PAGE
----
Kelly Riddle is the Digital Projects Coordinator at LA County Library.
First, tell us about your documents.
The letters in this collection were written by many different individuals in California to the federal Office of Indian Affairs between 1849 and 1880. Federal and state government officials and private citizens wrote to the Office, headquartered in Washington, D.C., about interactions with California Indians to keep the Office informed about the status of the developments in the governance of Indian affairs in California. What’s really intriguing about these letters is the time that they were written: California was granted statehood in 1850, just after the Gold Rush. The state became a major attraction for non-native settlers practically overnight, so these letters depict a turbulent and often violent time as various culture clashed and the U.S. government worked to impose its rule over California Indians. The letters were digitized from a collection of microfilm held by our American Indian Resource Center, which houses special collections related to American Indians in the Los Angeles area and in California more broadly.
What are your goals for the project?
The collection contains over 5300 handwritten letters, so our main goal is to make this large amount of content more accessible. Full-text transcription of the letters will really open them up to use for students, researchers, and others who want to find, read, and analyze their contents to learn more about people and events of the time. We’re also interested in providing our users with new ways to interact with and explore our collections.
We’re planning to use social media campaigns to spread word about the project by highlighting progress, cool finds, and rock star collaborators. We’re also planning some special outreach in conjunction with Native American Heritage Month in November.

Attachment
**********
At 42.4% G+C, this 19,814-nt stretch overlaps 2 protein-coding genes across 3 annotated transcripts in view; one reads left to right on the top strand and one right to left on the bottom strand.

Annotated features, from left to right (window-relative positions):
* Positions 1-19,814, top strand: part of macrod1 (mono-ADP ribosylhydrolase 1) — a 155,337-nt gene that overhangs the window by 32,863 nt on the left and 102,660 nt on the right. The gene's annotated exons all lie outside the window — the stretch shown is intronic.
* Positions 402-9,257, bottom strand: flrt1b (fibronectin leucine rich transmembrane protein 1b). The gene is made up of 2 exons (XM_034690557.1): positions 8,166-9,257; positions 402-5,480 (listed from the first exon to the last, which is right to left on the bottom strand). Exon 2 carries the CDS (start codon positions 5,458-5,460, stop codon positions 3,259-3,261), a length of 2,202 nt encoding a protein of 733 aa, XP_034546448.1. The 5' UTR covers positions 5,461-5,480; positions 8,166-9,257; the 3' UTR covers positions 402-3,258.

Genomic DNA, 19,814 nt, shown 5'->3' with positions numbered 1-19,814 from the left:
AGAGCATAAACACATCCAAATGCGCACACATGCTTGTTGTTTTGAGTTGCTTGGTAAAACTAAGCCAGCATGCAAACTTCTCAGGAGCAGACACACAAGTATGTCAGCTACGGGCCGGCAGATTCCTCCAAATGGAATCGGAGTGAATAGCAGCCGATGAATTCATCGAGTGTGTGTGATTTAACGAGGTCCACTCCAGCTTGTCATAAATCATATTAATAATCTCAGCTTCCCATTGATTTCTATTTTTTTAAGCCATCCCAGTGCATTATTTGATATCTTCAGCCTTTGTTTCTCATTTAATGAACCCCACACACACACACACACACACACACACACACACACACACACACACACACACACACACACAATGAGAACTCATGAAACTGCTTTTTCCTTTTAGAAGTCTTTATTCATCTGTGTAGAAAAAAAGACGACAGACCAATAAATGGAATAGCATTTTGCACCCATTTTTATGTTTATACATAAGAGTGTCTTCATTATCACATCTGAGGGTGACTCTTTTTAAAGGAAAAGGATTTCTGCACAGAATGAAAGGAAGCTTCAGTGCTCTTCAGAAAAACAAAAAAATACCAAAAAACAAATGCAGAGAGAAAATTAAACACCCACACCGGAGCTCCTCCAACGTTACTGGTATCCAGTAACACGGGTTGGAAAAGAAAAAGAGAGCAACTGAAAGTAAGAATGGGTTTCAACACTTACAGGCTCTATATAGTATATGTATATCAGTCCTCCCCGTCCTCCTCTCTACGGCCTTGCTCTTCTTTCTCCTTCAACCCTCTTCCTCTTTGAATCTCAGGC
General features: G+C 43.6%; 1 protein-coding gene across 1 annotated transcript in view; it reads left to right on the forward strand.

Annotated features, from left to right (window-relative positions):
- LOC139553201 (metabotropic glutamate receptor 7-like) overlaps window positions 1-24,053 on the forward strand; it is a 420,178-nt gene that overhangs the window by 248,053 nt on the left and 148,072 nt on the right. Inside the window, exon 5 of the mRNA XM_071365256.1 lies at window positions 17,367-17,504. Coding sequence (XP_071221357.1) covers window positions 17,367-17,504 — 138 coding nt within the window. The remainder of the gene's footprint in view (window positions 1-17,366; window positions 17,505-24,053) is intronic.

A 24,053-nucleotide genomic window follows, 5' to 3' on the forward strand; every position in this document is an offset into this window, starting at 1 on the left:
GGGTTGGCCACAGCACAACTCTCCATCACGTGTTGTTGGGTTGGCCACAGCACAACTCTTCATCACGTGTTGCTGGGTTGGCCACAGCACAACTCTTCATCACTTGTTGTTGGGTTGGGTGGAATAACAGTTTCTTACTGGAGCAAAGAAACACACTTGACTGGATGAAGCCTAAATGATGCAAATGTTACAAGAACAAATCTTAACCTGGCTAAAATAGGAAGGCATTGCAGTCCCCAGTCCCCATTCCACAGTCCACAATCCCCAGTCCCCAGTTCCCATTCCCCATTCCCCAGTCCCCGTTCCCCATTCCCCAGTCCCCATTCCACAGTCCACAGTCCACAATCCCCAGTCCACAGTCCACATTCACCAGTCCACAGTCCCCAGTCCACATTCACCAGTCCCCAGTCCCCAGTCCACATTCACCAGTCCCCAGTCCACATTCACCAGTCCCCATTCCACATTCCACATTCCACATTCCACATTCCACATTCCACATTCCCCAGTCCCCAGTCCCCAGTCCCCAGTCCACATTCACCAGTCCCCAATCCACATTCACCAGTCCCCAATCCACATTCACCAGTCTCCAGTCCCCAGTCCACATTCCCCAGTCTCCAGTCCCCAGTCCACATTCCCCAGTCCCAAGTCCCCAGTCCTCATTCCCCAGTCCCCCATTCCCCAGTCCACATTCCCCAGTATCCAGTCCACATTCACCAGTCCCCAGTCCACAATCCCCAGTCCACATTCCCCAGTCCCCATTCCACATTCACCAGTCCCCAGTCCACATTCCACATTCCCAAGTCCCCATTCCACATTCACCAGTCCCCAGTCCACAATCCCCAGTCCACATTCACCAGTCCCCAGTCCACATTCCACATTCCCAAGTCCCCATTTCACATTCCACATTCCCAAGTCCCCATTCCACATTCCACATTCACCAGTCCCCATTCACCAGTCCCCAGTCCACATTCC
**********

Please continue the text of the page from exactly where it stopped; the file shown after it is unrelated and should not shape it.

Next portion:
Can you share your experience using FromThePage?
We’re so glad we found FromThePage! We’d been looking for a program to facilitate this project for some time, and FromThePage ticked all the boxes for us: ability to import, host, and export documents and content, mechanisms to track progress, and ways to learn about how our collaborators were working on the project were all important to us.
What have you discovered in the Letters?
Not surprisingly, given the point of view from which the majority of the letters are written, Indians themselves are silent objects of much of the writing. Many of the letters contain accounts of crimes committed against Indians in California by settlers and government agents, such as this passage from an early 1850s letter:
The white people have taken all their hunting grounds & fishing waters, and they must starve, or rob, or receive subsistence from the government. The treaty is for their land, which we have already occupied for three years, against their will, and against our own laws and policy—land from which we have been taking all the while at the rate of two or three millions a month in gold; and are still so taking it.